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Les Hypocrites Vertueux


McDonald’s holds high station in the pantheon of evil global corporations. As seen by the righteous leftoids. Not only do those tasty fries make us fat against our will, the Big Mac has soiled the sacred cuisine of France.

Against the onslaught, some Frenchmen stood up for their ideals:

On 12 August 1999, a McDonalds in Millau, south-west France was dismantled by protesters just days before it was due to open. On a sunny afternoon a crowd of farmers, activists, union members, men, women and children loaded the rubble onto trucks and tractors, drove it through town and dumped it outside the town hall.

Their motivation?

In the background there has long been unease at American corporate power and influence, as represented by McDonalds. Bové has concerns about how the food sold in McDonalds is farmed, sourced, and processed. He opposes the bland homogenisation of culinary culture as represented by a soggy Big Mac. There were community concerns about litter, and the impact of a multinational on local businesses.

The executive in charge of McDonald’s in France (a Frenchman himself) saw more than a little hypocrisy:

McDonald's France was sourcing 75 percent of its ingredients domestically, and he felt it was imperative from a PR standpoint to force French farmers, hypocritically applauding Bové, to publicly acknowledge the large volume of business that they were doing with McDo. While the gambit was undeniably bold, Hennequin understood that he was operating from a position of strength, and not only in regard to the farmers. The French public applauded Bové, too, but in the places that mattered most, the stomach and the wallet, it applauded McDonald's more.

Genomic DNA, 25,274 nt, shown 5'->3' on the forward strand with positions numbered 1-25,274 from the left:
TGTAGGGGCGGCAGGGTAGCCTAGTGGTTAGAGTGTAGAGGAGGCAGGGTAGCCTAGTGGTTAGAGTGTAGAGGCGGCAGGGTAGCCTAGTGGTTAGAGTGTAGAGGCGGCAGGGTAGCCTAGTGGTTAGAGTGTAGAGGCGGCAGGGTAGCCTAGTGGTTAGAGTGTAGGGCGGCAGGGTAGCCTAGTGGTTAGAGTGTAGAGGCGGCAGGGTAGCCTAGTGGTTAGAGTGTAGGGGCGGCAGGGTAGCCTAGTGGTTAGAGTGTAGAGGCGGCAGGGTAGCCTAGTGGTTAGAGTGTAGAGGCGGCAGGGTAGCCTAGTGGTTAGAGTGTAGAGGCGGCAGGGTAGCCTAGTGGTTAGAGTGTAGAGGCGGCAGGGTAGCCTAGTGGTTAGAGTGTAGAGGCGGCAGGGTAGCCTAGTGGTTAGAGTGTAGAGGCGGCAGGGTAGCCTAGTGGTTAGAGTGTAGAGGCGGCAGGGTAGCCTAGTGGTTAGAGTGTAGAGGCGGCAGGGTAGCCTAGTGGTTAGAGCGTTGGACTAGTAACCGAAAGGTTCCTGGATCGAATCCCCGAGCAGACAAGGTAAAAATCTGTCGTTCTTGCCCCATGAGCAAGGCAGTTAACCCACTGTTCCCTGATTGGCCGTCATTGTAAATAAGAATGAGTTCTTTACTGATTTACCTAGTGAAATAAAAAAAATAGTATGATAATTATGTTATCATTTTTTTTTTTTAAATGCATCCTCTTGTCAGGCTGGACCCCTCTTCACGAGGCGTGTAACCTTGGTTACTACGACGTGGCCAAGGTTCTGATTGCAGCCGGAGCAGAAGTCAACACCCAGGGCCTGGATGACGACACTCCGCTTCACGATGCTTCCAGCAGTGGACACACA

The wallet was no minor consideration. McDonald's appealed to budget-conscious students, of course, but with France's high unemployment and sluggish economy, it attracted people of all ages. Pensioners, for instance, were among the chain's most loyal clients. The food at McDonald's was cheap [or inexpensive, to those without anti-corporate bias], and it was made cheaper still because its restaurants were officially designated as takeout joints. The value-added tax on meals at such establishments was just 5.5 percent, versus the 19.6 percent levied at "gastronomic" restaurants. This gave McDonald's an even greater competitive advantage over brasseries, bistros, and cafés.

How dare this evil American corporation was buy millions of Francs of French farm products and turn them into satisfying food affordable to the poor! And worse, McDo’s price advantage was amplified by government policy. Sacre bleu!

Perhaps those righteous hypocrties ripped down the wrong building.

H/T: Maggie’s Farm